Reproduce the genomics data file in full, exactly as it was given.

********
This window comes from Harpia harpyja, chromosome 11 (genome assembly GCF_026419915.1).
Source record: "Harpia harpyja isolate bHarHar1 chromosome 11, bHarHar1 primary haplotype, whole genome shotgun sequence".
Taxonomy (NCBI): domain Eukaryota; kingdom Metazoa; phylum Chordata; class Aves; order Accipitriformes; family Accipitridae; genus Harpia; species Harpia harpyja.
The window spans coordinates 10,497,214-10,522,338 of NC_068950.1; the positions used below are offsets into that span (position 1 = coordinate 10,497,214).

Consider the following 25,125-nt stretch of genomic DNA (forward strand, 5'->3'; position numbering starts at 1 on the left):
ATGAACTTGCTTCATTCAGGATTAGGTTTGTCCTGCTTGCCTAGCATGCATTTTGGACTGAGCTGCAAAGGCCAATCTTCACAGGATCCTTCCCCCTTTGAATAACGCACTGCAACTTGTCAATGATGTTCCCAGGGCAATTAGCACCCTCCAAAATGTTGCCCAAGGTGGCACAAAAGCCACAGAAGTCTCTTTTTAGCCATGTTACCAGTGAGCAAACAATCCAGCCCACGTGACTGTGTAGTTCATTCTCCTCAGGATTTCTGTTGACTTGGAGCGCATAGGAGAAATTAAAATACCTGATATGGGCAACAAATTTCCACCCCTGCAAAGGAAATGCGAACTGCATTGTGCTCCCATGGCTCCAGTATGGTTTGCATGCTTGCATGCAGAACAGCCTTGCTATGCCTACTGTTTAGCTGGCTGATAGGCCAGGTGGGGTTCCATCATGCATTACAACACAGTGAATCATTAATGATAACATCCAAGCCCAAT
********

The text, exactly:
This window comes from Harpia harpyja, chromosome 11 (genome assembly GCF_026419915.1).
Source record: "Harpia harpyja isolate bHarHar1 chromosome 11, bHarHar1 primary haplotype, whole genome shotgun sequence".
Taxonomy (NCBI): domain Eukaryota; kingdom Metazoa; phylum Chordata; class Aves; order Accipitriformes; family Accipitridae; genus Harpia; species Harpia harpyja.
The window spans coordinates 10,497,214-10,522,338 of NC_068950.1; the positions used below are offsets into that span (position 1 = coordinate 10,497,214).

Consider the following 25,125-nt stretch of genomic DNA (forward strand, 5'->3'; position numbering starts at 1 on the left):
ATGAACTTGCTTCATTCAGGATTAGGTTTGTCCTGCTTGCCTAGCATGCATTTTGGACTGAGCTGCAAAGGCCAATCTTCACAGGATCCTTCCCCCTTTGAATAACGCACTGCAACTTGTCAATGATGTTCCCAGGGCAATTAGCACCCTCCAAAATGTTGCCCAAGGTGGCACAAAAGCCACAGAAGTCTCTTTTTAGCCATGTTACCAGTGAGCAAACAATCCAGCCCACGTGACTGTGTAGTTCATTCTCCTCAGGATTTCTGTTGACTTGGAGCGCATAGGAGAAATTAAAATACCTGATATGGGCAACAAATTTCCACCCCTGCAAAGGAAATGCGAACTGCATTGTGCTCCCATGGCTCCAGTATGGTTTGCATGCTTGCATGCAGAACAGCCTTGCTATGCCTACTGTTTAGCTGGCTGATAGGCCAGGTGGGGTTCCATCATGCATTACAACACAGTGAATCATTAATGATAACATCCAAGCCCAAT